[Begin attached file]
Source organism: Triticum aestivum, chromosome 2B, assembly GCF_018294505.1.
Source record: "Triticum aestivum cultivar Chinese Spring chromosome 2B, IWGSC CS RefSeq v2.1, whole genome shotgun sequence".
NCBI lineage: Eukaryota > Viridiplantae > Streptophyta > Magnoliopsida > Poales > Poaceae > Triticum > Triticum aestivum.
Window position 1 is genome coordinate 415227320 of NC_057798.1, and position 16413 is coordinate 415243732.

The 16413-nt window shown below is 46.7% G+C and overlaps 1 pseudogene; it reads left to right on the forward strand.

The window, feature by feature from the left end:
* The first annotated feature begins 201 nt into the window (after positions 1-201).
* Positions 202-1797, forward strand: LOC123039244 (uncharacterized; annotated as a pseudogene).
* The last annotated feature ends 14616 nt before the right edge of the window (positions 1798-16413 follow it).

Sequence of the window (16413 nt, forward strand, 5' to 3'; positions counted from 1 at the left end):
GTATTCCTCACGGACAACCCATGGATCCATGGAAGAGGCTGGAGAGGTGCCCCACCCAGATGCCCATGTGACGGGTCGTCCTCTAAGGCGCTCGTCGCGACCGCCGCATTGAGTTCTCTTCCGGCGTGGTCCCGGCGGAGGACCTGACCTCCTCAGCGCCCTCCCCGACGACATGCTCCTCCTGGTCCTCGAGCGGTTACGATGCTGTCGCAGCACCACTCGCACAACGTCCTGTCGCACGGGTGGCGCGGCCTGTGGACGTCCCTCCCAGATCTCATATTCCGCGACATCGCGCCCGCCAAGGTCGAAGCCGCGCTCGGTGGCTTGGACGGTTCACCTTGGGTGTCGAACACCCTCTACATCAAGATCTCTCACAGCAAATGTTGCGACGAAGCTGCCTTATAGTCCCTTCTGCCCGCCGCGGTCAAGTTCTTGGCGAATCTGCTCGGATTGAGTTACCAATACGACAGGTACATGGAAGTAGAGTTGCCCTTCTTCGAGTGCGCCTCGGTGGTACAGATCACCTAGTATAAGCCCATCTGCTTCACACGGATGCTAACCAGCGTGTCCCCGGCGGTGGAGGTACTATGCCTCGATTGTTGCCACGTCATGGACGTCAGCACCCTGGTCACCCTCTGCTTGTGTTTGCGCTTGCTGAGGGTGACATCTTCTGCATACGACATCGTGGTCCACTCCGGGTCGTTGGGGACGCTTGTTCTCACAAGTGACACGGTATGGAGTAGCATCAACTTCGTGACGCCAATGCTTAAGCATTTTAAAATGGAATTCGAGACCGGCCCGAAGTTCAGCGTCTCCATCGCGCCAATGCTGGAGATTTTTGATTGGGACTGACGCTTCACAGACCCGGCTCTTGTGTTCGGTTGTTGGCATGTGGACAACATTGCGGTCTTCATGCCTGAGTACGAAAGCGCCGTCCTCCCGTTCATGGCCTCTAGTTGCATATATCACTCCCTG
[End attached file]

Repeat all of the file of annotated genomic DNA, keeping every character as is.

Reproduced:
Source organism: Triticum aestivum, chromosome 2B, assembly GCF_018294505.1.
Source record: "Triticum aestivum cultivar Chinese Spring chromosome 2B, IWGSC CS RefSeq v2.1, whole genome shotgun sequence".
NCBI lineage: Eukaryota > Viridiplantae > Streptophyta > Magnoliopsida > Poales > Poaceae > Triticum > Triticum aestivum.
Window position 1 is genome coordinate 415227320 of NC_057798.1, and position 16413 is coordinate 415243732.

The 16413-nt window shown below is 46.7% G+C and overlaps 1 pseudogene; it reads left to right on the forward strand.

The window, feature by feature from the left end:
* The first annotated feature begins 201 nt into the window (after positions 1-201).
* Positions 202-1797, forward strand: LOC123039244 (uncharacterized; annotated as a pseudogene).
* The last annotated feature ends 14616 nt before the right edge of the window (positions 1798-16413 follow it).

Sequence of the window (16413 nt, forward strand, 5' to 3'; positions counted from 1 at the left end):
GTATTCCTCACGGACAACCCATGGATCCATGGAAGAGGCTGGAGAGGTGCCCCACCCAGATGCCCATGTGACGGGTCGTCCTCTAAGGCGCTCGTCGCGACCGCCGCATTGAGTTCTCTTCCGGCGTGGTCCCGGCGGAGGACCTGACCTCCTCAGCGCCCTCCCCGACGACATGCTCCTCCTGGTCCTCGAGCGGTTACGATGCTGTCGCAGCACCACTCGCACAACGTCCTGTCGCACGGGTGGCGCGGCCTGTGGACGTCCCTCCCAGATCTCATATTCCGCGACATCGCGCCCGCCAAGGTCGAAGCCGCGCTCGGTGGCTTGGACGGTTCACCTTGGGTGTCGAACACCCTCTACATCAAGATCTCTCACAGCAAATGTTGCGACGAAGCTGCCTTATAGTCCCTTCTGCCCGCCGCGGTCAAGTTCTTGGCGAATCTGCTCGGATTGAGTTACCAATACGACAGGTACATGGAAGTAGAGTTGCCCTTCTTCGAGTGCGCCTCGGTGGTACAGATCACCTAGTATAAGCCCATCTGCTTCACACGGATGCTAACCAGCGTGTCCCCGGCGGTGGAGGTACTATGCCTCGATTGTTGCCACGTCATGGACGTCAGCACCCTGGTCACCCTCTGCTTGTGTTTGCGCTTGCTGAGGGTGACATCTTCTGCATACGACATCGTGGTCCACTCCGGGTCGTTGGGGACGCTTGTTCTCACAAGTGACACGGTATGGAGTAGCATCAACTTCGTGACGCCAATGCTTAAGCATTTTAAAATGGAATTCGAGACCGGCCCGAAGTTCAGCGTCTCCATCGCGCCAATGCTGGAGATTTTTGATTGGGACTGACGCTTCACAGACCCGGCTCTTGTGTTCGGTTGTTGGCATGTGGACAACATTGCGGTCTTCATGCCTGAGTACGAAAGCGCCGTCCTCCCGTTCATGGCCTCTAGTTGCATATATCACTCCCTG